May 2016 - Vol. 52, No. 5

Classifieds

SERVICES

CERTIFIED FORENSIC DOCUMENT EXAMINER
Tennessee’s only full-time ABFDE-certified full-time document examiner. Formerly with U.S. Postal Inspection Service Crime Laboratory. Certified by American Board of Forensic Document Examiners. American Society of Questioned Document Examiners. Substantial civil, criminal and trial experience. Thomas Vastrick, 6025 Stage Road, Suite 42-182, Memphis, TN 38134; (901) 383-9282.

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Judicial Finality and Legal Malpractice

For Whom Montgomery Bell Tolls … Not for Tennessee Lawyers

Montgomery Bell was an antebellum Tennessee industrialist who began his remarkable career at the age of 16 as a tanner’s apprentice and then a hatter. He soon broadened his activities from selling to manufacturing hats at his factory at Lexington, Kentucky, where he employed 20 workers. By 1802 he had relocated to Tennessee and purchased James Robertson’s interest in Cumberland Iron Works 20 miles south of Clarksville.

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Letters of the Law

Readers React to ‘We’re All Going to Die’

I really enjoyed Eddy Smith’s article about the magic age of 50 [“We’re All Going to Die (and Other Happy Thoughts of an Estate Planner Turning 50,” April 2016 Tenn. Bar Journal]. I recall that some time in the distant past I, too, turned 50. It can often be a time of reflection and self-assessment, but the most important thing is the achievement itself.

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Success!

The Tennessee Supreme Court appointed former judge and Williamson County attorney Robert E. Lee Davies to the position of senior judge. Davies practices family law, personal injury and business litigation and also teaches family law at Nashville School of Law. He previously served from 2000 to 2008 as a circuit court judge in the 21st Judicial District. Senior judges are employed by the Supreme Court to hear cases in which other judges cannot serve because of a conflict, or in courts where there is a vacancy.

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A State of Confusion and a Need for Clarity

The Fallout from Culbertson I and II

In Tennessee, trial courts have a duty to protect the best interests of children.[1] As early as 1918, the Tennessee Supreme Court acknowledged that the state has a right “paramount to any parental or other claim[] to dispose of such children as their best interests require” and that “the legal rights of a parent are very gravely considered[] but are not enforced to the disadvantage of the child.”[2] Thus, in any proceeding requiring the court to make a custody determination, trial courts must make such determinations according to the best interests of the child.[3] This statutory requireme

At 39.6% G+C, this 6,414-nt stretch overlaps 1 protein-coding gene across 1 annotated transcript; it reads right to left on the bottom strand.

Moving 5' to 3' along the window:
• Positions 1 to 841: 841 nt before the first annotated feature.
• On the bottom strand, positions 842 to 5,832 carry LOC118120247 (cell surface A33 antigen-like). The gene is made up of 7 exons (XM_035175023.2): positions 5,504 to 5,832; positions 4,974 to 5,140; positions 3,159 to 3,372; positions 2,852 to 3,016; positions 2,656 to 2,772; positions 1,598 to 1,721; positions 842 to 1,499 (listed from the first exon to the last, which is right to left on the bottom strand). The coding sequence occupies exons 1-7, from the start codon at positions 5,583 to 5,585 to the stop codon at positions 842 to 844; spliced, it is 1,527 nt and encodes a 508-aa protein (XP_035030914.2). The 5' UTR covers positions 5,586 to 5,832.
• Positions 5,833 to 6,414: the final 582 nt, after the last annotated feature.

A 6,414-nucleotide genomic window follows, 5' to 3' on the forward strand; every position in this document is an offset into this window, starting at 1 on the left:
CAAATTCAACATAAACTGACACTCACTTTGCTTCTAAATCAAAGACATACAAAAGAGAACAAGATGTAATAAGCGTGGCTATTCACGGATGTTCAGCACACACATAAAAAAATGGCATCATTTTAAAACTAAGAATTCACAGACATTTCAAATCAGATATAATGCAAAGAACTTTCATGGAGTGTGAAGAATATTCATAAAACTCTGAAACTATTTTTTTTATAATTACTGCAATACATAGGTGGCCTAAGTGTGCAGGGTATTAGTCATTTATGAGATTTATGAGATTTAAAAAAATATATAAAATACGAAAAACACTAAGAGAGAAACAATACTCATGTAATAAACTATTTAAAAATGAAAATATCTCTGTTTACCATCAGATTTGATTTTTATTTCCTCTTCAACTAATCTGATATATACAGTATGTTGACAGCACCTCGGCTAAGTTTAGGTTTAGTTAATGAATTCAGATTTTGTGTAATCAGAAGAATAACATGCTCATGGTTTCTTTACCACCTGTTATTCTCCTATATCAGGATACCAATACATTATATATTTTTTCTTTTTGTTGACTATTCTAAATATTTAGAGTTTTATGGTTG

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Confusion/Clarity

In the ongoing efforts to protect the children of a divorce, much conflict has arisen in the law regarding the handling of parents’ mental health records in their litigation.  Among lawyers and mental health professionals, two strong camps of thought exist on the topic:  The first is that the counseling and mental health records of a parent are sacrosanct and should be protected and held confidential at all costs, and the second is that the confidentiality of those records should be set aside when litigating the best interest of a child.

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News

TBA Earns Top Pro Bono Award for MLP

The Tennessee Bar Association on April 7 was awarded the Pro Bono Advocacy Award in Medical-Legal Partnership from the American Bar Association Standing Committee on Pro Bono and Public Service. The award was presented in recognition of the TBA’s outstanding leadership in promoting medical-legal partnerships to the legal community, engaging volunteer lawyers and identifying and building relationships within the medical profession, in part through the formation of a Medical-Legal Partnership Working Group.

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Passages

Retired Maryville attorney ROY D. CRAWFORD died March 20. He was 94. Following service in World War II, Crawford graduated from the University of Tennessee College of Law in 1948. He practiced in Maryville until 2000, when he retired at age 79. Crawford also represented Blount County in the Tennessee Senate from 1961 to 1966.

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This Mentor Relationship Withstood the Test of Time

The subject of mentor relationships between older and younger lawyers is a staple for bar associations. I was fortunate to have a number of experienced lawyers as mentors and role models when I started practicing. Now that I am a bit older myself, I enjoy interacting with younger lawyers. As I noted in an earlier column, we both have things to teach one another.

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